Nokia's plan to fight cheap Androids: Low-cost Windows devices, more S40 innovation

Nokia's plan to fight cheap Androids: Low-cost Windows devices, more S40 innovation

Summary: Nokia will use a Windows Phone-S40 pincer movement to tackle the threat posed by low-cost Androids, particularly in China.


All eyes are on the performance of Nokia's Lumia smartphones in the West, but an equally large question is whether Nokia's Asha 308 and 309 S40-based touchscreen handsets can withstand the onslaught of very low-cost Androids.

Nokia Asha phone
Nokia Asha phone

In its financial results published on Thursday, Nokia said it had sold 9.3 million of full touch Asha devices in the fourth quarter of 2012, up from six million in quarter before. But several analysts on Nokia's earnings call questioned whether the uptick would be short-lived in the face of more sub-$100 Android devices hitting the market.

Nokia's line of touchscreen Asha 308 and 309 devices have done well in India, Russia and Pakistan, but, unless the pace of innovation on the S40 can match that of Android, several analysts noted these strongolds could go the way of China, where sub-$100 Androids are gaining popularity.

According to Nokia chief Stephen Elop, Asha consumers were responding well to the "lower overall total cost of ownership" the line offered, thanks to features such as technologies to optimise data consumption, along with its core apps, like Facebook, dual-SIM Ashas for India, and longer battery life than low-cost Androids.

Elop refrained from divulging the developments in store for S40 platform, but said Nokia would continue to tackle Android at the low-end on two fronts: by bringing Windows Phone devices to lower price points, while innovating on the S40 and focussing on low-cost production. Elop pointed to its new facility in Vietnam as one example of developments that will underpin the move.

"We are innovating with Microsoft around Windows Phone and are focussed on taking that to lower and lower price points. You will see that over time compete with Android," said Elop.

"But at the same time, and we've said consistently -- and you're just beginning to see it in the Asha line with the full touch products -- that we will continue to innovate around Asha smartphone line in order to compete with the very lowest levels of Android."

Despite recent (wrong) reports that Nokia was open to considering using Android in future, a few factors make that unlikely, even as a replacement for its low-end S40 Asha line. Besides Nokia's Windows Phone agreement for Lumia devices – under which Microsoft pays Nokia $1bn a year - building low-cost phones running Android would put it in the same position as Asia's largest ODM manufacturers that build whitebox Android devices. Over the past two years, Microsoft has struck deals with around half of all ODMs to take out licences for patents it alleges Android and Chrome infringe upon. While terms have not been disclosed, some reports suggest these have been as high as $15 per device.

Although there's no synergy between the S40 platform used by the Asha and Windows Phone used by the Lumia line, Elop said Nokia's pitch to Windows Phone developers was "an opportunity to make their applications visible and marketed to a very much larger customer base than virtually any ecosystem".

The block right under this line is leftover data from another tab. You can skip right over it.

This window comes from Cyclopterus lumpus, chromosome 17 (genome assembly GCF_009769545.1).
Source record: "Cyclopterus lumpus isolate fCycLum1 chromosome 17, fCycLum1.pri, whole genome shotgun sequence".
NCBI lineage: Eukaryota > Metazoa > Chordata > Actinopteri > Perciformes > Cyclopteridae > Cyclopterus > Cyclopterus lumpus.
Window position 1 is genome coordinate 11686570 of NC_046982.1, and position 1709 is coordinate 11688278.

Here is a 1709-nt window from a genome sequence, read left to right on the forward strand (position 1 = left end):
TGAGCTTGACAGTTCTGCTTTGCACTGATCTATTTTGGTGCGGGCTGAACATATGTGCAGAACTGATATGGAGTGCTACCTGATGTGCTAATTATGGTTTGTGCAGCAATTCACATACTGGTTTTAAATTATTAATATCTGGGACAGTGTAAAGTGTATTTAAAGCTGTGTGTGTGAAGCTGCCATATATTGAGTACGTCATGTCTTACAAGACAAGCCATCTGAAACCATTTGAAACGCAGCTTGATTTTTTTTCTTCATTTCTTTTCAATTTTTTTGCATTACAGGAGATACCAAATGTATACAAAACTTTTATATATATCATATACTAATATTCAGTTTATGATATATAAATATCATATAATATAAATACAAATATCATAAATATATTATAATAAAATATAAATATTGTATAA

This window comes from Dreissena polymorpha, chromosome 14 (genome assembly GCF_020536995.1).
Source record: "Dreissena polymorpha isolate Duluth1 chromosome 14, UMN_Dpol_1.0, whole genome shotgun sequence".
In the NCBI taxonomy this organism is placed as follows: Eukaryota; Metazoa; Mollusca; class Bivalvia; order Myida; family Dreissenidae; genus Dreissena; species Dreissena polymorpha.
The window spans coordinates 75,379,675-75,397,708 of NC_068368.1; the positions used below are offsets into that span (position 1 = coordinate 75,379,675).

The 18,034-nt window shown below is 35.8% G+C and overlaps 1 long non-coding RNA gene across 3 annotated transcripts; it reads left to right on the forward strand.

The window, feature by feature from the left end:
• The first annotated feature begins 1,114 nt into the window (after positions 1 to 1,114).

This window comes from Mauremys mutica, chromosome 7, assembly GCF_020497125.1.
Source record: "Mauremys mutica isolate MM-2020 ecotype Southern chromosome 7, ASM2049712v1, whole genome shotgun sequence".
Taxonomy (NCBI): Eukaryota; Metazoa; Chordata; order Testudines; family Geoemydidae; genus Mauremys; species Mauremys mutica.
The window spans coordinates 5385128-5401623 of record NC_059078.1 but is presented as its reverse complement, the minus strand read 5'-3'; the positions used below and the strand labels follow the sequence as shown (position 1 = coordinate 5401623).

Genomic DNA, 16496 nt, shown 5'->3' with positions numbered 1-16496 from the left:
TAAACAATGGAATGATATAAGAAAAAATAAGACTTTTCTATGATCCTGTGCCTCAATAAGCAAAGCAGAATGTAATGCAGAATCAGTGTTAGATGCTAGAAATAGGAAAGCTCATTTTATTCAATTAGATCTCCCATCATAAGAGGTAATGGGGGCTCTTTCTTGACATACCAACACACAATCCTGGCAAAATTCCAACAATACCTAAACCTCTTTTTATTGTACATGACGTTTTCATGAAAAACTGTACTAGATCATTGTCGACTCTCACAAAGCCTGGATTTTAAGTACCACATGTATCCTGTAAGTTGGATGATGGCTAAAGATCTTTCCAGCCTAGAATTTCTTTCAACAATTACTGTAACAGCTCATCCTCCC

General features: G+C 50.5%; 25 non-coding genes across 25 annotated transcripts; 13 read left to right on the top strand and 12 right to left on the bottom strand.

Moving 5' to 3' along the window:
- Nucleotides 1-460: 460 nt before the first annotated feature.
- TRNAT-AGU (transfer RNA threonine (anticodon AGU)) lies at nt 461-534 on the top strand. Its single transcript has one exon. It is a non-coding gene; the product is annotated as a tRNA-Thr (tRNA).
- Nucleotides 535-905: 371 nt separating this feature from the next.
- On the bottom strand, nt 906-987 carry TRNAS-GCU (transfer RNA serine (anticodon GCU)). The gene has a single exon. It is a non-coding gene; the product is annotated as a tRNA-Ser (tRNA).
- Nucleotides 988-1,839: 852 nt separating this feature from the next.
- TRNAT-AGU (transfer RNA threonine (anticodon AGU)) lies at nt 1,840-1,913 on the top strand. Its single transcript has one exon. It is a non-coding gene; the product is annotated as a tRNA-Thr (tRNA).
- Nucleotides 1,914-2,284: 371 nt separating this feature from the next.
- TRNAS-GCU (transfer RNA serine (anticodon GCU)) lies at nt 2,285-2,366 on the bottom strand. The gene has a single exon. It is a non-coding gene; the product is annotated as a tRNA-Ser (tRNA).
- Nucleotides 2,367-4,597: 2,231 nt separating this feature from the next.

Topics: Nokia, Android, Microsoft, Mobility, Windows Phone

Liam Tung

About Liam Tung

Liam Tung is an Australian business technology journalist living a few too many Swedish miles north of Stockholm for his liking. He gained a bachelors degree in economics and arts (cultural studies) at Sydney's Macquarie University, but hacked (without Norse or malicious code for that matter) his way into a career as an enterprise tech, security and telecommunications journalist with ZDNet Australia. These days Liam is a full time freelance technology journalist who writes for several publications.

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  • forget win phone

    MS would do better if they just would offer(extort) their "convenient licencing package" for the other half of ODMs if they are getting up to $15 phone. This reports that MS is actually paying Nokia $1Bn/year to use windows phone.
    I really think they have no chance against android anyway.
  • Nokia's plan to fight cheap Androids: Low-cost Windows devices, more S40 in

    they used to own the chinese and the indian cell phone market. they just blink and lost the market to competition. hope they regain some of their lost glory ...
  • Budget Feature Windows Phones Please!

    I wish there was a way MS and Nokia could develop a handset with a new version of Windows OS designed with the look and feel of WP7.8/8 but the functionality of a low end android handset. Something with minimal internal storage with the need for MicroSD, a 3.2-5mp camera, 800mhz processor, Wi-Fi, standard 3G connection etc but for well under £100 or $130. With a little work they could filter apps that would work with the above hardware and create a limited app store with a selection of 5,000-50,000 apps.

    This could be WP 7.7. Boasting an array of unique WP features catered to budget feature phone users such as the option of the standard 1-9 text message buttons, physical accept/reject buttons.

    Basically a completely trimmed down WP OS to act as the perfect step into the smartphone world for users who just want to test the waters, perfect for users buying PAYG phones for their kids and ideal for the not so tech savvy users.
  • Nokia will NEVER survive a fight ...

    ... for the scraps of the scraps at the bottom of the barrel.

    They saturated the market with crapware phones before .... but that was when there were only a few crapware vendors. Today, the market is saturated with crapware and Nokia is no longer in an economical position to survive the fight. They don't have the money to have loses or work without any margin.